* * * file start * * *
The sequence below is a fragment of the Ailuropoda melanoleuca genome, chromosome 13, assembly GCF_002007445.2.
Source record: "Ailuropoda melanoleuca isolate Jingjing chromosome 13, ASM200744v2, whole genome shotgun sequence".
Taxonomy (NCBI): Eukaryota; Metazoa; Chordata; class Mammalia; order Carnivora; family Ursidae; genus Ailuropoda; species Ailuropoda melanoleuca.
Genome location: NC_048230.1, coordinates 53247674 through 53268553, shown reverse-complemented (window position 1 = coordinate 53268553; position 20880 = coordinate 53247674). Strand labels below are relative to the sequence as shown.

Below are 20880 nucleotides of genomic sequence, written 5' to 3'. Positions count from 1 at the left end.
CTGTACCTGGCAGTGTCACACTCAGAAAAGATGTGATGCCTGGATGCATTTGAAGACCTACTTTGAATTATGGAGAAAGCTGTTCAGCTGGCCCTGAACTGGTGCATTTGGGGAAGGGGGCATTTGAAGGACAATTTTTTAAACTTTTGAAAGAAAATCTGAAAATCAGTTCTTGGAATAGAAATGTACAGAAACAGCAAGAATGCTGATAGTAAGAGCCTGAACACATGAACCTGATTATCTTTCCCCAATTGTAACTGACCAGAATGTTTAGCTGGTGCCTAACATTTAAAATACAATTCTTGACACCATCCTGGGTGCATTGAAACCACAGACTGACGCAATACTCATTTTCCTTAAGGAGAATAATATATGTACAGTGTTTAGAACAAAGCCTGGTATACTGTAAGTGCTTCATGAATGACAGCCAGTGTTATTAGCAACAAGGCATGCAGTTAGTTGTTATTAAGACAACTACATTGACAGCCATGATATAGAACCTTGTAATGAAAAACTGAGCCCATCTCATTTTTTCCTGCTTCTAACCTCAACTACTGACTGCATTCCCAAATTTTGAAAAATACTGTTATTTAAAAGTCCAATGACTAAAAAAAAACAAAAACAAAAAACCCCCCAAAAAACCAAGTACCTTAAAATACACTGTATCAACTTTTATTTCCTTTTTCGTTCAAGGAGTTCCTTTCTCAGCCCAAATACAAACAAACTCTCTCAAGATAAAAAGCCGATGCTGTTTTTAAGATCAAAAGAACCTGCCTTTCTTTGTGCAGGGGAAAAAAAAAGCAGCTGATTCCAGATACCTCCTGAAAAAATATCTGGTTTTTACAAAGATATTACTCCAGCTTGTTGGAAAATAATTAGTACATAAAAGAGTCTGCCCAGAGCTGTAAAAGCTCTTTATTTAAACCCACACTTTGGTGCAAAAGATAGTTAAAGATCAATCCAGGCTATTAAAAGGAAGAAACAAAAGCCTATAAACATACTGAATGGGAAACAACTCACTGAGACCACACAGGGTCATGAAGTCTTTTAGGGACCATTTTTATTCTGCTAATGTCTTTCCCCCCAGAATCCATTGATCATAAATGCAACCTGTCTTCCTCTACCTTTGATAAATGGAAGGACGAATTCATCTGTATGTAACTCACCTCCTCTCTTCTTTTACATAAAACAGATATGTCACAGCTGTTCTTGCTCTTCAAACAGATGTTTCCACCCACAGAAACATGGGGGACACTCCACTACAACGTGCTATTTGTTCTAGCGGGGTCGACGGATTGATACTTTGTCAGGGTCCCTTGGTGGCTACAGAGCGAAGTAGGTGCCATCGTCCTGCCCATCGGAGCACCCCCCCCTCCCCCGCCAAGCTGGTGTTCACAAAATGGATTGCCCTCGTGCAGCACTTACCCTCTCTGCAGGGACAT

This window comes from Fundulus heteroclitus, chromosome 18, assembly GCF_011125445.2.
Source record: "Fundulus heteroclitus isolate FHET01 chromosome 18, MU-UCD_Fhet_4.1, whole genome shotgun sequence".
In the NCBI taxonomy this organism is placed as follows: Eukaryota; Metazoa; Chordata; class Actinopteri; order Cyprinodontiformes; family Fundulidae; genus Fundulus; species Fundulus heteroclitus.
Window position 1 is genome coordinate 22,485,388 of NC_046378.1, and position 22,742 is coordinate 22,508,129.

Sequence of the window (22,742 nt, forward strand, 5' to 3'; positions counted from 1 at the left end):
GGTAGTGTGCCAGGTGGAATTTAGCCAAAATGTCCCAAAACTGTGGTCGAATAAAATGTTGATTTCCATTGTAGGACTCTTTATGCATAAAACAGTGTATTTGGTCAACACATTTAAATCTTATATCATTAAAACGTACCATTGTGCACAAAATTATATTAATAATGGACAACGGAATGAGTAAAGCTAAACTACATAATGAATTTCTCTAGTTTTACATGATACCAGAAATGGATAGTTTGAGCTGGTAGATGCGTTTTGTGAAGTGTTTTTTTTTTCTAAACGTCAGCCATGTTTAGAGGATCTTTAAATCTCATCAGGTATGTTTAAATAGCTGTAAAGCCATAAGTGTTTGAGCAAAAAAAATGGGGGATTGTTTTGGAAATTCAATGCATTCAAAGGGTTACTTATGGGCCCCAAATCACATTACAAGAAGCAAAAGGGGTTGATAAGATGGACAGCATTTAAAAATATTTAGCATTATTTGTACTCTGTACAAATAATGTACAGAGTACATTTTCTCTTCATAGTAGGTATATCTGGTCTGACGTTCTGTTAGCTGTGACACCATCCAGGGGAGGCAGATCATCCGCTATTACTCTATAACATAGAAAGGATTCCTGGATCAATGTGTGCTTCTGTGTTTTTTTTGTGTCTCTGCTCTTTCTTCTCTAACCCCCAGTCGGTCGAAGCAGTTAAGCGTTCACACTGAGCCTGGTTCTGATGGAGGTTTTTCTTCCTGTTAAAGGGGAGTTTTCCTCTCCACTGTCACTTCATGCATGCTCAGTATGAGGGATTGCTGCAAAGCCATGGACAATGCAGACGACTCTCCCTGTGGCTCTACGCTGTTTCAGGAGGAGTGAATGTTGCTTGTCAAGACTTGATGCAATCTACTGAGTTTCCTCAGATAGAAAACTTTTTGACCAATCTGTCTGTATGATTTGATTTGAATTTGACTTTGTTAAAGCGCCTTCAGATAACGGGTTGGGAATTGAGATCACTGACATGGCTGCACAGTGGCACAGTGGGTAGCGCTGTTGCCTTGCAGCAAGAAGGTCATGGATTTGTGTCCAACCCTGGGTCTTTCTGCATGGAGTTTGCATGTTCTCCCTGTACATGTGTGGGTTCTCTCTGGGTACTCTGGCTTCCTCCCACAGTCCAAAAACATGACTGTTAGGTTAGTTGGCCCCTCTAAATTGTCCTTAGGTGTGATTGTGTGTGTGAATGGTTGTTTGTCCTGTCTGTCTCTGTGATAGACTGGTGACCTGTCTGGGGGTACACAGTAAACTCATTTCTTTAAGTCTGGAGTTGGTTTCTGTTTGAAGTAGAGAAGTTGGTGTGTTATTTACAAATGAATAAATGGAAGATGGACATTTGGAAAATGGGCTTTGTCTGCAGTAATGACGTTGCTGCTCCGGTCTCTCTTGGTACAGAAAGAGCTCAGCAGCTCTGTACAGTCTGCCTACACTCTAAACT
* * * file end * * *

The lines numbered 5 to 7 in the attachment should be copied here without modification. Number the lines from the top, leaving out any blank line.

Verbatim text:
Below are 20880 nucleotides of genomic sequence, written 5' to 3'. Positions count from 1 at the left end.
CTGTACCTGGCAGTGTCACACTCAGAAAAGATGTGATGCCTGGATGCATTTGAAGACCTACTTTGAATTATGGAGAAAGCTGTTCAGCTGGCCCTGAACTGGTGCATTTGGGGAAGGGGGCATTTGAAGGACAATTTTTTAAACTTTTGAAAGAAAATCTGAAAATCAGTTCTTGGAATAGAAATGTACAGAAACAGCAAGAATGCTGATAGTAAGAGCCTGAACACATGAACCTGATTATCTTTCCCCAATTGTAACTGACCAGAATGTTTAGCTGGTGCCTAACATTTAAAATACAATTCTTGACACCATCCTGGGTGCATTGAAACCACAGACTGACGCAATACTCATTTTCCTTAAGGAGAATAATATATGTACAGTGTTTAGAACAAAGCCTGGTATACTGTAAGTGCTTCATGAATGACAGCCAGTGTTATTAGCAACAAGGCATGCAGTTAGTTGTTATTAAGACAACTACATTGACAGCCATGATATAGAACCTTGTAATGAAAAACTGAGCCCATCTCATTTTTTCCTGCTTCTAACCTCAACTACTGACTGCATTCCCAAATTTTGAAAAATACTGTTATTTAAAAGTCCAATGACTAAAAAAAAACAAAAACAAAAAACCCCCCAAAAAACCAAGTACCTTAAAATACACTGTATCAACTTTTATTTCCTTTTTCGTTCAAGGAGTTCCTTTCTCAGCCCAAATACAAACAAACTCTCTCAAGATAAAAAGCCGATGCTGTTTTTAAGATCAAAAGAACCTGCCTTTCTTTGTGCAGGGGAAAAAAAAAGCAGCTGATTCCAGATACCTCCTGAAAAAATATCTGGTTTTTACAAAGATATTACTCCAGCTTGTTGGAAAATAATTAGTACATAAAAGAGTCTGCCCAGAGCTGTAAAAGCTCTTTATTTAAACCCACACTTTGGTGCAAAAGATAGTTAAAGATCAATCCAGGCTATTAAAAGGAAGAAACAAAAGCCTATAAACATACTGAATGGGAAACAACTCACTGAGACCACACAGGGTCATGAAGTCTTTTAGGGACCATTTTTATTCTGCTAATGTCTTTCCCCCCAGAATCCATTGATCATAAATGCAACCTGTCTTCCTCTACCTTTGATAAATGGAAGGACGAATTCATCTGTATGTAACTCACCTCCTCTCTTCTTTTACATAAAACAGATATGTCACAGCTGTTCTTGCTCTTCAAACAGATGTTTCCACCCACAGAAACATGGGGGACACTCCACTACAACGTGCTATTTGTTCTAGCGGGGTCGACGGATTGATACTTTGTCAGGGTCCCTTGGTGGCTACAGAGCGAAGTAGGTGCCATCGTCCTGCCCATCGGAGCACCCCCCCCTCCCCCGCCAAGCTGGTGTTCACAAAATGGATTGCCCTCGTGCAGCACTTACCCTCTCTGCAGGGACAT

This window comes from Fundulus heteroclitus, chromosome 18, assembly GCF_011125445.2.